Vaccination Schedule for Broilers

S. No. Name of Vaccination Age Route of Administration
1 Marek’s disease 1 day Subcutaneous
2 Ranikhet disease(F-Strain) 4-10 days Intra Occular/ Intra Nasal
3 Gumboro disease 18-21 days IntraOccular/Drinking water
4 Ranikhet disease (F-Strain, Booster) 30-35 days Intra Occular/ Intra Nasal/Drinking water


Vaccination Schedule for Layers

S. N Name of Vaccination Age Route of Administration
1 Marek’s disaese vaccine 1 day old Intra Nasal / Intra Occular
2 Ranikhet disease vaccine (Lasota ‘F’ strain) 4-10 days old Intra-Nasal/
3 Gumboro disease vaccine 18-21 days old Intra Occular/ Drinking water
4 Infectious Bronchitis vaccine 24-48 days old Intra Occular/ drinking water
5 Ranikhet disease F- strain(Booster) 5 weeks-6 weeks Intra Occular/ drinking water
6 Ranikhet disease (R2B strain) 8 weeks-9 weeks Subcutaneous
7 Fowl Pox 10 weeks-11 weeks Scratching
8 Infectious Bronchitis (Booster) 14 weeks-16 weeks Intra Occular/ drinking water
9 Fowl pox (Booster) 16 weeks-17 weeks Scratching/ Intramuscular
10 Ranikhet disease (killed) 18 weeks-19 weeks Intramuscular/ Subcutaneous
11 Ranikhet and Bronchitis Combined vaccine 40 weeks and above Drinking water
12 Gumboro disease 45 weeks-50 weeks Intramuscular/ Subcutaneous

Disease prevention and control

Following points should be remembered for prevention and control of the disease:

  • Clean sanitary conditions of poultry sheds and equipment, balanced feed, fresh clean water, healthy chicks are essential to prevent diseases.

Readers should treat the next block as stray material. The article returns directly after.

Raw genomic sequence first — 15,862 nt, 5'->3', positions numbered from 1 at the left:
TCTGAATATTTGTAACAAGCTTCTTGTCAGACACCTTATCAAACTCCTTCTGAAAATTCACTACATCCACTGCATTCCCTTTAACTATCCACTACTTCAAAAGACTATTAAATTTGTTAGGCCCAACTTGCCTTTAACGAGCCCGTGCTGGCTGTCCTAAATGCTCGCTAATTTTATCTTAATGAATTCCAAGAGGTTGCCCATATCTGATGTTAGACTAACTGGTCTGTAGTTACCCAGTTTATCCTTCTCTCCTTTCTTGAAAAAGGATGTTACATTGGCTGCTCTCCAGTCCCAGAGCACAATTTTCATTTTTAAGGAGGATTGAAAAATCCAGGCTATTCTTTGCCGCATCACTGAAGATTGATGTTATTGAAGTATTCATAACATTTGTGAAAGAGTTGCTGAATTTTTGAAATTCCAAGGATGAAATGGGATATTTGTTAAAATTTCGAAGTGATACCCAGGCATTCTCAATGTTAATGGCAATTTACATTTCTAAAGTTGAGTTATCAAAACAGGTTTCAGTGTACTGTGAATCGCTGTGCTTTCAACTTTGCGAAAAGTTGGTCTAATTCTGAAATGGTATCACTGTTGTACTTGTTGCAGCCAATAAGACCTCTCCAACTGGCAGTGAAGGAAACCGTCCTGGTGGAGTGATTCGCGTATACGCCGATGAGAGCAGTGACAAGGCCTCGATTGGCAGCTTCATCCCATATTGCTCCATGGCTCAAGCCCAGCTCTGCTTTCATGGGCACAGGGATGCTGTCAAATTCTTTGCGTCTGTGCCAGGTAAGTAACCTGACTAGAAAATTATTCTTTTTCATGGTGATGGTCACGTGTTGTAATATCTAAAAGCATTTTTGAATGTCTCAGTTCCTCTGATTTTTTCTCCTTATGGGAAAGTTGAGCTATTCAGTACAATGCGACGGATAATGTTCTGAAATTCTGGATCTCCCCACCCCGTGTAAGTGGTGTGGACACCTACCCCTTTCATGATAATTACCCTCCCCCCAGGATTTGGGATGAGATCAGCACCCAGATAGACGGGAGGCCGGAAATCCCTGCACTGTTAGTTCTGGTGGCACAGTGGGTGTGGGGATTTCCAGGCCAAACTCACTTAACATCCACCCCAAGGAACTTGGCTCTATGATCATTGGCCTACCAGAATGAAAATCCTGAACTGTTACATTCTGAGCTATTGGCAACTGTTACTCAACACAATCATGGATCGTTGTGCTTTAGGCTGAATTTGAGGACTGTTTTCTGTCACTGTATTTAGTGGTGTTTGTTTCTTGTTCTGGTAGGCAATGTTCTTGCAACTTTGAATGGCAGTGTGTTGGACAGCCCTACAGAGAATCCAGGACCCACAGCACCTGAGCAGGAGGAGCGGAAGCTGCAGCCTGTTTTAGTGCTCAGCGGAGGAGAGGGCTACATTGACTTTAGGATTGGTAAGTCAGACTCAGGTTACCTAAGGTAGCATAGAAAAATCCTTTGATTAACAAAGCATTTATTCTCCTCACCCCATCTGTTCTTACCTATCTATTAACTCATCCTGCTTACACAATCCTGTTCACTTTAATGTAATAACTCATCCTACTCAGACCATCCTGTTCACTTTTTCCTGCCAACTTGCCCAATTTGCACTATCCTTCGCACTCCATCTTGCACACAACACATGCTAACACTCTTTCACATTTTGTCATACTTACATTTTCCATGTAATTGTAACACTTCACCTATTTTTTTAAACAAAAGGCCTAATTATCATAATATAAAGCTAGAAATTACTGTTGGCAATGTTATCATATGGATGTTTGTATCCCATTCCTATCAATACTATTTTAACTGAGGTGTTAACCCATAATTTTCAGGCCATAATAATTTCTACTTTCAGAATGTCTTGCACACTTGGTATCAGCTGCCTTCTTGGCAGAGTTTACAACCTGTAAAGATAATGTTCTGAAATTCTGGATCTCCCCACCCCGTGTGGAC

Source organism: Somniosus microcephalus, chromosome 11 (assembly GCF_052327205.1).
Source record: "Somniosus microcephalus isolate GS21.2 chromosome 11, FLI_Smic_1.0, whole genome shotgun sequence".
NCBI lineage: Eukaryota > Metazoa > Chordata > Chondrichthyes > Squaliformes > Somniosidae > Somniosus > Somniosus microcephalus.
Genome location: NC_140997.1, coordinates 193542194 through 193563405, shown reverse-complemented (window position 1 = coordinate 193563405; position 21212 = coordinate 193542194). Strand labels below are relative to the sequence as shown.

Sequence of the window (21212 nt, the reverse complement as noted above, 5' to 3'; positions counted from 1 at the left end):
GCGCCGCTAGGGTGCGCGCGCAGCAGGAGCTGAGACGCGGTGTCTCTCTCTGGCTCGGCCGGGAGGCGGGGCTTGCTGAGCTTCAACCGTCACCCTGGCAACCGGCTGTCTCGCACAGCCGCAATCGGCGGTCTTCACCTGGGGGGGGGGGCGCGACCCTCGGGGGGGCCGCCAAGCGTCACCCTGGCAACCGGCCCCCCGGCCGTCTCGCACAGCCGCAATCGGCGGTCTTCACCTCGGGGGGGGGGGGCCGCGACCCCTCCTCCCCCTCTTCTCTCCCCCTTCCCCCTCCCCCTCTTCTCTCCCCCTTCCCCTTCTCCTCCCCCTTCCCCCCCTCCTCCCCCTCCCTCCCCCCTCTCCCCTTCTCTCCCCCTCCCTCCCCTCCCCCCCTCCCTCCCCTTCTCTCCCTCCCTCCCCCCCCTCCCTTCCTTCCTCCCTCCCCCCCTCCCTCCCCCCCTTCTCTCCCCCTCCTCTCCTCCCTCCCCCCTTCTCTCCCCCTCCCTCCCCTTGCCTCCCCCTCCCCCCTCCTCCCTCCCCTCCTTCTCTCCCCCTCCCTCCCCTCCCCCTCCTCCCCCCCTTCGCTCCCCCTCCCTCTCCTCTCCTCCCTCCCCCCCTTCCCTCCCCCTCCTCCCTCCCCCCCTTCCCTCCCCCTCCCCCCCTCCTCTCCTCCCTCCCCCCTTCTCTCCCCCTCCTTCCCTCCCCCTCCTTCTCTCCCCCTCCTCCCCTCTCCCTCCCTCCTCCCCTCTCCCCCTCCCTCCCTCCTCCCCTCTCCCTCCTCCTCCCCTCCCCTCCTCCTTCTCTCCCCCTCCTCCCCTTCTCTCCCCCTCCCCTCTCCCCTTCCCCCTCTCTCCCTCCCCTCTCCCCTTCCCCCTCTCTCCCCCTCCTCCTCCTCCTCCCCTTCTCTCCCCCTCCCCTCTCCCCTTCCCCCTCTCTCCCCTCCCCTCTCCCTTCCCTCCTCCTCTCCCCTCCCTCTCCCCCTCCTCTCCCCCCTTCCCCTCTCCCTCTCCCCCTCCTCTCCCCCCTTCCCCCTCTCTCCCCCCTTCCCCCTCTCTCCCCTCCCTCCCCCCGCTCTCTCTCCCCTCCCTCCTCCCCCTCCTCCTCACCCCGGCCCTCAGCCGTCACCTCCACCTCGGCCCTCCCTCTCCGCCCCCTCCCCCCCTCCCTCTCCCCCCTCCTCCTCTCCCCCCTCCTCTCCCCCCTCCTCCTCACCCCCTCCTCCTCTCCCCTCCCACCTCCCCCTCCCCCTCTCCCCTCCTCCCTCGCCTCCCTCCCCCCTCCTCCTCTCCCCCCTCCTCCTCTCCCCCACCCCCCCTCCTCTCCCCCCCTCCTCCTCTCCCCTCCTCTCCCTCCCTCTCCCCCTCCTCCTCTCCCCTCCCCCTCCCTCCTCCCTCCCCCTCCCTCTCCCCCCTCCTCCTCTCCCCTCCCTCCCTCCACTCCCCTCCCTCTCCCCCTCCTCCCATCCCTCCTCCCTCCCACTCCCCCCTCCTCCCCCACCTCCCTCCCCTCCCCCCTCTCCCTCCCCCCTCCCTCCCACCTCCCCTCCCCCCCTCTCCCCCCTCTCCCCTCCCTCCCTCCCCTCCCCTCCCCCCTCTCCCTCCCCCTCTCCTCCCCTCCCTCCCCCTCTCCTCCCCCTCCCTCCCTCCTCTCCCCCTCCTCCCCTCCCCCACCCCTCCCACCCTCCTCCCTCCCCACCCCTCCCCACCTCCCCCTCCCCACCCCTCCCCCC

• Avoid entry of visitors to farm, especially inside the sheds. If visitors come, ask them to dip their feet in a disinfectant solution wash and clean hands and to wear apron/boots provided by the farm.
  • Use proper vaccination schedule. Use high quality vaccines purchased from reputed manufacturers. Keep vaccines in cool, dry conditions away from sunlight. Any leftover vaccine should be properly disposed off. Vaccines should not be used after their expiry date is over.
  • Any bird showing advanced signs of a disease, should be removed from the shed and culled. It can be sent to laboratory for diagnosis.
  • Birds showing advanced signs of a disease should be shown to a qualified veterinarian and suitable medication/treatment be given as per his/drug manufactures recommendations.
  • Any dead birds should be immediately removed from the shed and sent to laboratory for diagnosis or buried/buried/burnt suitably away from the poultry sheds. The waste of farm should be suitably disposed off.